The Rookie WallNovember 11th, 2013
Some rookies wave off any notion that a rookie wall affects them, even though it obviously has.
For those unaware, a rookie wall represents the concept that halfway through an NFL season a player crosses a boundary that would otherwise have signaled a full season of college football. Last week was that week for Bucs rookies.
To help the rookies manage the rookie wall, Bucs commander Greg Schiano had a sitdown with all youngsters this week, telling them what they can expect from their bodies.
“I just met with them one day earlier this week,” Schiano said. “We had the rookie meeting and I sat them down, I said ‘Okay your college season is over’ and they looked at me kind of puzzled. I said ‘Yeah, the four preseason games which you guys played a ton in and then the eight regular season games, that’s it, that’s your 12 game college season. Now what do we have left?’ They all smiled. It’s being aware first, this is uncharted territory for these guys. Then, what can I do? The benefit is you don’t have class to go to. You don’t have to take care of these other things. Get your rear end in bed, get your rest, study your playbook, do your prehab and your rehab, and then get in bed. The tough thing for rookies is all the other catchings of the NFL. Everybody wants to do something every night and that’s where we try to educate, educate, but at the end of the day it’s still an individual choice for all those rookies.”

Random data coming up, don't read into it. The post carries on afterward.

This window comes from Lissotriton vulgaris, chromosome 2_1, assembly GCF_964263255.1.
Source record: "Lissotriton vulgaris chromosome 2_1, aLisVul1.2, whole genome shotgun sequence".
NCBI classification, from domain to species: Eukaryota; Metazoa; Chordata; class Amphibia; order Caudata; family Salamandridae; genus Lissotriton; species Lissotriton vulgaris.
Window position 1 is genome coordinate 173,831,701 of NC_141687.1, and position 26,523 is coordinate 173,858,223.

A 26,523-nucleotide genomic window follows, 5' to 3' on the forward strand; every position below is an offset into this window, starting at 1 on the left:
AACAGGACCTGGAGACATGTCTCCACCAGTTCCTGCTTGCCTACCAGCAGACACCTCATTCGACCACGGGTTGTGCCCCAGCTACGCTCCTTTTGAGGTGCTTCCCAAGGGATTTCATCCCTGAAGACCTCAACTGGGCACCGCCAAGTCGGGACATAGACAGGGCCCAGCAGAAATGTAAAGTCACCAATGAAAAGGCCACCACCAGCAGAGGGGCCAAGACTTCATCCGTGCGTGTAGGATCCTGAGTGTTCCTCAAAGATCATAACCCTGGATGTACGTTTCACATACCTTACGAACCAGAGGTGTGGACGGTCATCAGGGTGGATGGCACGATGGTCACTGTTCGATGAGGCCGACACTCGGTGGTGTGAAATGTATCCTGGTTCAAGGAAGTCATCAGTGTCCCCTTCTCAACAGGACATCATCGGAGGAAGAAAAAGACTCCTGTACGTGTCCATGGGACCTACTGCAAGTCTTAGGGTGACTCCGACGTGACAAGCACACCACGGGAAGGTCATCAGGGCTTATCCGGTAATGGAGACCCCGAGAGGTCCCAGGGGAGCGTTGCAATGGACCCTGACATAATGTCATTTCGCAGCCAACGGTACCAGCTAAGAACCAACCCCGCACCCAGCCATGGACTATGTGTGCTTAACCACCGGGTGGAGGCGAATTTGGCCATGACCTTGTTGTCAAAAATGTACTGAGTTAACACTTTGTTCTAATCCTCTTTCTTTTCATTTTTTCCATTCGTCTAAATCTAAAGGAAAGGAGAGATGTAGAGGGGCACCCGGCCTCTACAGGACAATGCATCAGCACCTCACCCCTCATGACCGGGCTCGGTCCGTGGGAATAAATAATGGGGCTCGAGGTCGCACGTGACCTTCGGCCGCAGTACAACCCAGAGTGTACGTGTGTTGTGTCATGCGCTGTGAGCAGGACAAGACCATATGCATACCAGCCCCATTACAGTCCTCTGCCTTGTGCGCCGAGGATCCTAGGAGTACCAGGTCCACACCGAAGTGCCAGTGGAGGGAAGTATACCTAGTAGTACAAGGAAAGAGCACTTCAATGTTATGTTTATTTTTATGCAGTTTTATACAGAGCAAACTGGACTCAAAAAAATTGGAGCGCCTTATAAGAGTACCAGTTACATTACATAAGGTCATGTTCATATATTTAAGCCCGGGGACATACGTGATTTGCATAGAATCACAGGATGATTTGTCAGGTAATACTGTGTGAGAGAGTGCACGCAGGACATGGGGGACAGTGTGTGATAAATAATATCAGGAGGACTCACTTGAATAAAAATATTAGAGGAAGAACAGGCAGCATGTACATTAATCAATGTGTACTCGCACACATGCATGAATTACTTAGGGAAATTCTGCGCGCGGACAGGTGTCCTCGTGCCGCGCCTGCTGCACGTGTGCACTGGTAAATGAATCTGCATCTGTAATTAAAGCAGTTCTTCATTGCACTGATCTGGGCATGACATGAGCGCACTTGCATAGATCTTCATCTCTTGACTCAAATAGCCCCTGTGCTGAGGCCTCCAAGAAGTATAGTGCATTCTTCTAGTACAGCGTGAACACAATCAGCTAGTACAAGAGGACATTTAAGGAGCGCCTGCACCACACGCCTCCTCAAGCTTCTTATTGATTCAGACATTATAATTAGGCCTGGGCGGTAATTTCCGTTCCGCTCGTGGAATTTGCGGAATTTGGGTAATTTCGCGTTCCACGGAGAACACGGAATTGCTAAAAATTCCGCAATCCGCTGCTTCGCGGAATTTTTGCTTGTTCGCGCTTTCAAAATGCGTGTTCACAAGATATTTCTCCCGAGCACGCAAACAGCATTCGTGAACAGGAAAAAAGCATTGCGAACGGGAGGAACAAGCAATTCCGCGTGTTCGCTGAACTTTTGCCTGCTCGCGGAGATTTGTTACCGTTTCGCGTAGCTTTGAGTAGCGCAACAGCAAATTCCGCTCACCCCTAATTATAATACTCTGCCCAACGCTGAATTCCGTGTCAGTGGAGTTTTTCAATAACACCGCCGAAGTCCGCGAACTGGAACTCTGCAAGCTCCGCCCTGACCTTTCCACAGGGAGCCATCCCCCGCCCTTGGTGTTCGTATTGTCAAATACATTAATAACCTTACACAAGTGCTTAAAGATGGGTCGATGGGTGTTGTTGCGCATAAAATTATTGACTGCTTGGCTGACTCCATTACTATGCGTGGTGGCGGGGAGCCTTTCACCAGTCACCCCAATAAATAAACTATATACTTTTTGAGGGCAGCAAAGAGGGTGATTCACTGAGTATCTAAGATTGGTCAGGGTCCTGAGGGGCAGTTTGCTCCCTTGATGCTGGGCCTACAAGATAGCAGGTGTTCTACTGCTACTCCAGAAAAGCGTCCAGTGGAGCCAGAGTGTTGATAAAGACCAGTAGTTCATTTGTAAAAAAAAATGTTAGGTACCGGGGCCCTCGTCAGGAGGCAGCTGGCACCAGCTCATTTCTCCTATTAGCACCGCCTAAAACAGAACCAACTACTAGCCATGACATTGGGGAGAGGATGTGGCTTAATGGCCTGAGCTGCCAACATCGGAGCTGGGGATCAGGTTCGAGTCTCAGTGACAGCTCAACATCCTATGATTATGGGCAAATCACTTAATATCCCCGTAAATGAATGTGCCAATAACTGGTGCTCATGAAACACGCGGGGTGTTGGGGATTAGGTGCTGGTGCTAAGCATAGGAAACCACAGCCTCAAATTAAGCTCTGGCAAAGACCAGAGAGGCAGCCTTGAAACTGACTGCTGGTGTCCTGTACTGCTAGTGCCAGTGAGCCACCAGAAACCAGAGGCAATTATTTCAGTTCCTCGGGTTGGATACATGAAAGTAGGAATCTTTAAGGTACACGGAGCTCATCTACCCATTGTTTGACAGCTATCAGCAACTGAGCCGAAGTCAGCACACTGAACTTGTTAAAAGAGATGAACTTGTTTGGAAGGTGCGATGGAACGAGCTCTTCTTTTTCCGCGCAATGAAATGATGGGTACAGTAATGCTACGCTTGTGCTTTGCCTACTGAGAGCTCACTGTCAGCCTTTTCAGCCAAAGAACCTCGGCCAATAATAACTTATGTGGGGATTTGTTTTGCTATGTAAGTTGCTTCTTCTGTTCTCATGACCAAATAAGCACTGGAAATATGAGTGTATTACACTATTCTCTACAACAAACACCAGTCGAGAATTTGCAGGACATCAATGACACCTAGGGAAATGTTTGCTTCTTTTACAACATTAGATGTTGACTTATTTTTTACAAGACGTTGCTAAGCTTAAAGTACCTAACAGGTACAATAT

Mark Barron was a perfect example of a rookie wall. Last year, as a rookie, he had a pretty decent first-half of the season. Once November rolled around, his play started to tail off.
For rookies, it has been pretty much been non-stop football since training camp of their final year of college football. Once the college bowl season ends, guys going into the draft begin working out for the combine. Then there’s the combine and the 6 a.m.-midnight interviews, tests, physicals, workouts, etc. It doesn’t stop there in Indianapolis. There are the pro days, the individual team workouts and then — BOOM! — they are right into rookie minicamps and before you know it, their first NFL training camp begins.
Fortunately for the Bucs, they are not depending on too many rookies each game. Akeem Spence and Johnthan Banks have started or played significantly in just about every game thus far. Sure, Mike James is a rookie but until the past couple of games, played sparingly.
The rookie wall, however, is real. And it hits rookies like a piano falling on their backs.